As hinted at already, what a firm sells may be more important than than any supply chain or revenue considerations.  Within the home and personal care sector Edgewell and Clorox, which produce sanitizing products, saw outperformance of 28.8% and 28.2% while luxury goods firms Revlon and Interparfums saw declines of 4.9% and 14.0% respectively. Yet, all four have Asia TEU/COGS of similar magnitudes. 

The highest Asia-TEU figure in the HPC group is Spectrum Brands which has a diverse set of products across hardlines and pest control, yet it has performed broadly in line with the sector.

One conclusion, therefore, is that a layering of quantitative and fundamental analysis is needed to fully understand the state of markets at times of significant upheaval.


Appendix – Combining financial and trade data to identify coronavirus exposures – methodology

Panjiva data gives unique insights into companies supply chains – one way to look at this is to take imports from Asia as a proportion of total imports. That shows the proportion of international trade from Asia, but may overestimate the effect on companies that do a relatively small amount of international trade in general. 

A more nuanced measure is to measure containerized freight imports (measured in 20-foot equivalent units, or TEUs) from Asia against a neutral measure of a company’s supply chain – in this case cost of goods sold provides a clear scaler across businesses.

The Asian TEU / cost of goods sold metric can be restated as Asian TEU per dollar of goods sold. The metric should be lower for companies that engage in less international trade. For example, a company that imported 10 TEU’s from Asia against a COGS of $100 would receive a score of 0.1 TEU / dollar, as opposed to a company that imported 50 TEU from Asia with the same COGS receiving a score of 0.5 TEU per dollar.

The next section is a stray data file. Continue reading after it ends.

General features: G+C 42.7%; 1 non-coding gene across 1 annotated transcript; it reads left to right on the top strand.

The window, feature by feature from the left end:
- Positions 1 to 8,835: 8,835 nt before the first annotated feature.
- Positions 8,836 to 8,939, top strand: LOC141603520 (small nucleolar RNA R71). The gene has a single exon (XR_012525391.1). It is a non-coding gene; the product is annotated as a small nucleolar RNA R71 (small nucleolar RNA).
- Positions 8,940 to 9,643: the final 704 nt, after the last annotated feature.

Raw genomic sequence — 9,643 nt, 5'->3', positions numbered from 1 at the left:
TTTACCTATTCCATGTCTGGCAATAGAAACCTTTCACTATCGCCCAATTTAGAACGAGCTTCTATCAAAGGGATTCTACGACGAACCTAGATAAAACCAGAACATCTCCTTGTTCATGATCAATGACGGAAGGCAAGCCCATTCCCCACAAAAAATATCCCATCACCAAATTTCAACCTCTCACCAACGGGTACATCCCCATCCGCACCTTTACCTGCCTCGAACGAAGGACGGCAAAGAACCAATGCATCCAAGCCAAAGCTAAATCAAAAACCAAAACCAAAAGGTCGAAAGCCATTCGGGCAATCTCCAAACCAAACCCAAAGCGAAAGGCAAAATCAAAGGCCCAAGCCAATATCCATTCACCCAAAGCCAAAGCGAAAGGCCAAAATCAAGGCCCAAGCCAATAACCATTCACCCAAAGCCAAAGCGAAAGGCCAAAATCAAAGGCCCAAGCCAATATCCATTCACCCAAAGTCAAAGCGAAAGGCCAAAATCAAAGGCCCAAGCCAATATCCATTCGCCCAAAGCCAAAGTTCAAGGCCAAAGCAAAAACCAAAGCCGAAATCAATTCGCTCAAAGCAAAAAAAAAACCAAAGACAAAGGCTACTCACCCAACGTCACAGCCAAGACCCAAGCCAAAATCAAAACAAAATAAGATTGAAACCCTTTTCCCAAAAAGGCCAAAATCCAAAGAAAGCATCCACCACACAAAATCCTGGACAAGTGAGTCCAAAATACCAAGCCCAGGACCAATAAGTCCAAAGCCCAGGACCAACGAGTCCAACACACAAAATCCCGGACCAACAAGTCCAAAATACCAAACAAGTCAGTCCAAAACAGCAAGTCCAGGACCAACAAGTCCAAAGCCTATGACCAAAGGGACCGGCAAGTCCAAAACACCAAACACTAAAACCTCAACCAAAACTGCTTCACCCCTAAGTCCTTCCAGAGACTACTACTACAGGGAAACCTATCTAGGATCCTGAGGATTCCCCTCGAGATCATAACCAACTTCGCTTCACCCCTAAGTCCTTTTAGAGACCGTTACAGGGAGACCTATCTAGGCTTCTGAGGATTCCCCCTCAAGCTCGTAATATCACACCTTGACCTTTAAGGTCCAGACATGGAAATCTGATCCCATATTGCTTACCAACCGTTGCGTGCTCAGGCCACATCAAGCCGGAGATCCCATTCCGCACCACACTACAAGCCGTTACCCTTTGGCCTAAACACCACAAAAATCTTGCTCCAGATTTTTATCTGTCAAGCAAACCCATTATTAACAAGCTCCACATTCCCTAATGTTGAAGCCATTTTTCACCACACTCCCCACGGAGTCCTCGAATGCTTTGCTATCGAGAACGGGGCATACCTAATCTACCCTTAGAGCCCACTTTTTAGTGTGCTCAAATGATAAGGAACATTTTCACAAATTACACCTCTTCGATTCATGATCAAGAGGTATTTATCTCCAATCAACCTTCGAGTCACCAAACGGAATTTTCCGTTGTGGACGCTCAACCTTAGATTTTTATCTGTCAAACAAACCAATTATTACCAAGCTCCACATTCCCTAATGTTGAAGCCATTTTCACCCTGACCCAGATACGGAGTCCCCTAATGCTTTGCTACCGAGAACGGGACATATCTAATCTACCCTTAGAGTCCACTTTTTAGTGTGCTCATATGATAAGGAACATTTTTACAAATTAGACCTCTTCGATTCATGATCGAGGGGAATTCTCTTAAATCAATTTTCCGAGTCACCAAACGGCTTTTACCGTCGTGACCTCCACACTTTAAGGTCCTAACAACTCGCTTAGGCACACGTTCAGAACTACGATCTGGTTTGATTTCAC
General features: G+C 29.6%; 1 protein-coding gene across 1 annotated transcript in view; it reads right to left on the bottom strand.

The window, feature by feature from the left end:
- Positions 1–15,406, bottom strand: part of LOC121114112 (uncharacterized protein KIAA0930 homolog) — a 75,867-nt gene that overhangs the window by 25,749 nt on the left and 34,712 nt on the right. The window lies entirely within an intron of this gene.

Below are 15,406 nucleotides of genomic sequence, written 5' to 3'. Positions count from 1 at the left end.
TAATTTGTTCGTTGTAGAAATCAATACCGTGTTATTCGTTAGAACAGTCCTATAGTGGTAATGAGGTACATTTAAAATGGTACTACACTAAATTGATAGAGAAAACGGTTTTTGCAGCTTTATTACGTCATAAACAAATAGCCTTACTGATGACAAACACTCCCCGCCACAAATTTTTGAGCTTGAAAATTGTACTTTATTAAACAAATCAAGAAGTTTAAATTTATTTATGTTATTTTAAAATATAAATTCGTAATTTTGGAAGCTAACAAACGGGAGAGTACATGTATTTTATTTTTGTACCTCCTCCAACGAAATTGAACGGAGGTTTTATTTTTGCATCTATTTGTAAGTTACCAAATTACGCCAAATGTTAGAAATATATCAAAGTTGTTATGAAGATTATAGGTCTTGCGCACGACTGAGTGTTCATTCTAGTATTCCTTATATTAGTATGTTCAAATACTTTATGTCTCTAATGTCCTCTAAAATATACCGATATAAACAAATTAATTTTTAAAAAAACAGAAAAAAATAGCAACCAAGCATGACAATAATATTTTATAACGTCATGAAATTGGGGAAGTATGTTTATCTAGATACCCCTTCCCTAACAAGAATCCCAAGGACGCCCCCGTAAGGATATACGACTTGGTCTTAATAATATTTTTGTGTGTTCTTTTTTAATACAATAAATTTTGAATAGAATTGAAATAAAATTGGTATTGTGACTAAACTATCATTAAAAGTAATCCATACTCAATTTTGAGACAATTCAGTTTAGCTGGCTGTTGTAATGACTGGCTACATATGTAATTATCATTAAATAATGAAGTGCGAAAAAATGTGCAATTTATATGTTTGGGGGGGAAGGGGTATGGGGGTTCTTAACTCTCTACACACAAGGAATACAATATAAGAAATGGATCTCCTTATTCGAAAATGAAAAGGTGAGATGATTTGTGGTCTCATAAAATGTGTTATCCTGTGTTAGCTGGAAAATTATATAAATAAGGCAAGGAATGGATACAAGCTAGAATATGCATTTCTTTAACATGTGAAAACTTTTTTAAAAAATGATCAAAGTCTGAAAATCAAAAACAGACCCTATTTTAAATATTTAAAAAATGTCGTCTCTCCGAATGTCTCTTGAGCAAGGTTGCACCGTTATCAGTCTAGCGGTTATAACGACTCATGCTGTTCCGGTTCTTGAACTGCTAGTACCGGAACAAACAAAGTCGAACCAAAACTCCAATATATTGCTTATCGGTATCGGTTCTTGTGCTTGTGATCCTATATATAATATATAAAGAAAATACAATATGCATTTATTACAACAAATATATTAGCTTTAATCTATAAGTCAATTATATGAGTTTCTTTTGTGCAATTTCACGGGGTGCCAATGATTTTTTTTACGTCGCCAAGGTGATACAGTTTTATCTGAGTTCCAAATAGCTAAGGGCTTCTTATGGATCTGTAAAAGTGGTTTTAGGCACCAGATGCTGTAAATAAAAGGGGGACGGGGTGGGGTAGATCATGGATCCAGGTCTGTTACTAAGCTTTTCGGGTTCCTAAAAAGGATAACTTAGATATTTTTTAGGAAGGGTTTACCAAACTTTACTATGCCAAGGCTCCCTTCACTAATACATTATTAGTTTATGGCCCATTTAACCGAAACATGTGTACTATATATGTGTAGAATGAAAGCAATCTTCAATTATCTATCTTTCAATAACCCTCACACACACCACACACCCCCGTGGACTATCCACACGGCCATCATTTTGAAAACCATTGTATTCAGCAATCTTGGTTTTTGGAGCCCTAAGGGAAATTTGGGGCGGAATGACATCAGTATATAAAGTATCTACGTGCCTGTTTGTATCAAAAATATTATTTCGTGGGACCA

Revenue exposure to Asia is found by taking self-reported geographic revenue segments from S&P Global Market Intelligence’s database and dividing the sum of the Asian revenue segments by total reported revenue. As these numbers are self-reported, not all companies have usable data.

It’s worth noting that it is unlikely that there will be to see companies with high supply chain and high revenue exposure as that would represent either (a) US manufacturers selling in Asia using China components or (b) in-market for-market assembly using globally sourced components. Offshoring trends over the past two decades have made it increasingly unlikely that raw or intermediate goods are produced in the U.S.

Replicating this analysis in Xpressfeed

Finding Asian imports in panjiva data uses the Panjiva U.S. import dataset for 2019. Create a subquery for company resolution from Capital IQ id to Panjiva Id, then join that subquery to panjiva imports. Filter for Asian shipment origins and select wanted fields.

To find revenues, join the Capital IQ segment collection, financial collection, financial instance, financial period, and segment tables together on the below fields. Filter for the data item 3515, geographic segmentation, and the flags for period type, latest period, and form types. Restrict the query to the relevant Capital IQ id, and then filter for various asian countries in the free text descriptions. The filter shown uses a mix of the like operator and exact matches to cover a wide range of options.